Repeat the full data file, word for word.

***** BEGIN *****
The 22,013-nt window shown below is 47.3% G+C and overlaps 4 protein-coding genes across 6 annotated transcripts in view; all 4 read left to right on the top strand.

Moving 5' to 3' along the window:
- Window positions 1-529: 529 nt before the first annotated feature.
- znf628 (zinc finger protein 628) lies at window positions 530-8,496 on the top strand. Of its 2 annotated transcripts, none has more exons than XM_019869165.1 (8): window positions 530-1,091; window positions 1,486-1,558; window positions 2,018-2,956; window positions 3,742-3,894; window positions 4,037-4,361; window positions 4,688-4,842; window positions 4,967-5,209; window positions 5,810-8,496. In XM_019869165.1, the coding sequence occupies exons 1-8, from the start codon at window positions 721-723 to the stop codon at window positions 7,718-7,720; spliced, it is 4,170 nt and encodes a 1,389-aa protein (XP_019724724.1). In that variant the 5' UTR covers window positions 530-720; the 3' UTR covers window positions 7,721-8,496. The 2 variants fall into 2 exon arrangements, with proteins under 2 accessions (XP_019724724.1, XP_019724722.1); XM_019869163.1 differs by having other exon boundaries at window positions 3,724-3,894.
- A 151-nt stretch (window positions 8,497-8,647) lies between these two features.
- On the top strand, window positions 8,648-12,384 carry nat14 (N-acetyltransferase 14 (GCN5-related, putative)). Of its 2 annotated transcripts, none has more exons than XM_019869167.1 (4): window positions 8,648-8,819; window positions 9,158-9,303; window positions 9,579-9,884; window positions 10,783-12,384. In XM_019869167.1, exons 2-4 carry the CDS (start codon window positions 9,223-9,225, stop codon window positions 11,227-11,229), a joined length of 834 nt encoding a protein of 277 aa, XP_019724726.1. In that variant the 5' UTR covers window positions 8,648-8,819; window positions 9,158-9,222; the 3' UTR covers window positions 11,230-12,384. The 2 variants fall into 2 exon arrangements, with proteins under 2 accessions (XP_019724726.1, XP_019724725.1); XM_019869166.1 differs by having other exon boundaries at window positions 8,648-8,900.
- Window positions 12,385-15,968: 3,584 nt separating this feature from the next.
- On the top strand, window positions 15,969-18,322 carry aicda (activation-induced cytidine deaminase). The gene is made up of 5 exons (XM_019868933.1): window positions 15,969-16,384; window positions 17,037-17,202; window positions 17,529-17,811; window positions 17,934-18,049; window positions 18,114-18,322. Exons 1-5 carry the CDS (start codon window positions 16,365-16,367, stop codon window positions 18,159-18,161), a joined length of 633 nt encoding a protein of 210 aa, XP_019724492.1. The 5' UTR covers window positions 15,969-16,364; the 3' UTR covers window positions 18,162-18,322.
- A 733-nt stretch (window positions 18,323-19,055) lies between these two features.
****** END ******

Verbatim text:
The 22,013-nt window shown below is 47.3% G+C and overlaps 4 protein-coding genes across 6 annotated transcripts in view; all 4 read left to right on the top strand.

Moving 5' to 3' along the window:
- Window positions 1-529: 529 nt before the first annotated feature.
- znf628 (zinc finger protein 628) lies at window positions 530-8,496 on the top strand. Of its 2 annotated transcripts, none has more exons than XM_019869165.1 (8): window positions 530-1,091; window positions 1,486-1,558; window positions 2,018-2,956; window positions 3,742-3,894; window positions 4,037-4,361; window positions 4,688-4,842; window positions 4,967-5,209; window positions 5,810-8,496. In XM_019869165.1, the coding sequence occupies exons 1-8, from the start codon at window positions 721-723 to the stop codon at window positions 7,718-7,720; spliced, it is 4,170 nt and encodes a 1,389-aa protein (XP_019724724.1). In that variant the 5' UTR covers window positions 530-720; the 3' UTR covers window positions 7,721-8,496. The 2 variants fall into 2 exon arrangements, with proteins under 2 accessions (XP_019724724.1, XP_019724722.1); XM_019869163.1 differs by having other exon boundaries at window positions 3,724-3,894.
- A 151-nt stretch (window positions 8,497-8,647) lies between these two features.
- On the top strand, window positions 8,648-12,384 carry nat14 (N-acetyltransferase 14 (GCN5-related, putative)). Of its 2 annotated transcripts, none has more exons than XM_019869167.1 (4): window positions 8,648-8,819; window positions 9,158-9,303; window positions 9,579-9,884; window positions 10,783-12,384. In XM_019869167.1, exons 2-4 carry the CDS (start codon window positions 9,223-9,225, stop codon window positions 11,227-11,229), a joined length of 834 nt encoding a protein of 277 aa, XP_019724726.1. In that variant the 5' UTR covers window positions 8,648-8,819; window positions 9,158-9,222; the 3' UTR covers window positions 11,230-12,384. The 2 variants fall into 2 exon arrangements, with proteins under 2 accessions (XP_019724726.1, XP_019724725.1); XM_019869166.1 differs by having other exon boundaries at window positions 8,648-8,900.
- Window positions 12,385-15,968: 3,584 nt separating this feature from the next.
- On the top strand, window positions 15,969-18,322 carry aicda (activation-induced cytidine deaminase). The gene is made up of 5 exons (XM_019868933.1): window positions 15,969-16,384; window positions 17,037-17,202; window positions 17,529-17,811; window positions 17,934-18,049; window positions 18,114-18,322. Exons 1-5 carry the CDS (start codon window positions 16,365-16,367, stop codon window positions 18,159-18,161), a joined length of 633 nt encoding a protein of 210 aa, XP_019724492.1. The 5' UTR covers window positions 15,969-16,364; the 3' UTR covers window positions 18,162-18,322.
- A 733-nt stretch (window positions 18,323-19,055) lies between these two features.